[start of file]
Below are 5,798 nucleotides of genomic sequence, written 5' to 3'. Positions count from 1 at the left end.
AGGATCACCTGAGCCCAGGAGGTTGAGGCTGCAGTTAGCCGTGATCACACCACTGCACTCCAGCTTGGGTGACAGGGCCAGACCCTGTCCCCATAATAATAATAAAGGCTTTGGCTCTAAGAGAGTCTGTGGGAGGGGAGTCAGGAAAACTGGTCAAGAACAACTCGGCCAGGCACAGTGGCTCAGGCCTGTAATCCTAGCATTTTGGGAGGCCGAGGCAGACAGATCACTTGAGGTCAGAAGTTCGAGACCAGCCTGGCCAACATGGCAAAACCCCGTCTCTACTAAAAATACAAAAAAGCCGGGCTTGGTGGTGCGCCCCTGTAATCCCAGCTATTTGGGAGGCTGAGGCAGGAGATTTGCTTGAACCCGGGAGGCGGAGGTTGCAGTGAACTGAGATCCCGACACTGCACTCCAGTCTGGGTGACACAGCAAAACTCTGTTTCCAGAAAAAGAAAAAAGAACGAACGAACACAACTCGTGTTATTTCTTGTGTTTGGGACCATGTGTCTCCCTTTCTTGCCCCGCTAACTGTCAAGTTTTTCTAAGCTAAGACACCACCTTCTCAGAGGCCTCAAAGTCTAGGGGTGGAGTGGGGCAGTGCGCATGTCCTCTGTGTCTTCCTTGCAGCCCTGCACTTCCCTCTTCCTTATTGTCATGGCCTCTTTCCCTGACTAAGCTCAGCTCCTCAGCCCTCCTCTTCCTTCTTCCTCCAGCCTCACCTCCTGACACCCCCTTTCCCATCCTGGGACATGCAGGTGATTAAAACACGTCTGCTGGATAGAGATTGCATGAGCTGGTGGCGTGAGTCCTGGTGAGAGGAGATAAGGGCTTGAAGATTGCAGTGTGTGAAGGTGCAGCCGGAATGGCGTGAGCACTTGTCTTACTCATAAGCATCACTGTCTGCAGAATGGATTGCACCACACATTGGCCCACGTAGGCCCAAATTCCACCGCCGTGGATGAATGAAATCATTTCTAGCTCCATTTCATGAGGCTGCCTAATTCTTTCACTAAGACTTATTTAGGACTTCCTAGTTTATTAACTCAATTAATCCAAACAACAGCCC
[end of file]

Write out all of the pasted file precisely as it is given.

Below are 5,798 nucleotides of genomic sequence, written 5' to 3'. Positions count from 1 at the left end.
AGGATCACCTGAGCCCAGGAGGTTGAGGCTGCAGTTAGCCGTGATCACACCACTGCACTCCAGCTTGGGTGACAGGGCCAGACCCTGTCCCCATAATAATAATAAAGGCTTTGGCTCTAAGAGAGTCTGTGGGAGGGGAGTCAGGAAAACTGGTCAAGAACAACTCGGCCAGGCACAGTGGCTCAGGCCTGTAATCCTAGCATTTTGGGAGGCCGAGGCAGACAGATCACTTGAGGTCAGAAGTTCGAGACCAGCCTGGCCAACATGGCAAAACCCCGTCTCTACTAAAAATACAAAAAAGCCGGGCTTGGTGGTGCGCCCCTGTAATCCCAGCTATTTGGGAGGCTGAGGCAGGAGATTTGCTTGAACCCGGGAGGCGGAGGTTGCAGTGAACTGAGATCCCGACACTGCACTCCAGTCTGGGTGACACAGCAAAACTCTGTTTCCAGAAAAAGAAAAAAGAACGAACGAACACAACTCGTGTTATTTCTTGTGTTTGGGACCATGTGTCTCCCTTTCTTGCCCCGCTAACTGTCAAGTTTTTCTAAGCTAAGACACCACCTTCTCAGAGGCCTCAAAGTCTAGGGGTGGAGTGGGGCAGTGCGCATGTCCTCTGTGTCTTCCTTGCAGCCCTGCACTTCCCTCTTCCTTATTGTCATGGCCTCTTTCCCTGACTAAGCTCAGCTCCTCAGCCCTCCTCTTCCTTCTTCCTCCAGCCTCACCTCCTGACACCCCCTTTCCCATCCTGGGACATGCAGGTGATTAAAACACGTCTGCTGGATAGAGATTGCATGAGCTGGTGGCGTGAGTCCTGGTGAGAGGAGATAAGGGCTTGAAGATTGCAGTGTGTGAAGGTGCAGCCGGAATGGCGTGAGCACTTGTCTTACTCATAAGCATCACTGTCTGCAGAATGGATTGCACCACACATTGGCCCACGTAGGCCCAAATTCCACCGCCGTGGATGAATGAAATCATTTCTAGCTCCATTTCATGAGGCTGCCTAATTCTTTCACTAAGACTTATTTAGGACTTCCTAGTTTATTAACTCAATTAATCCAAACAACAGCCC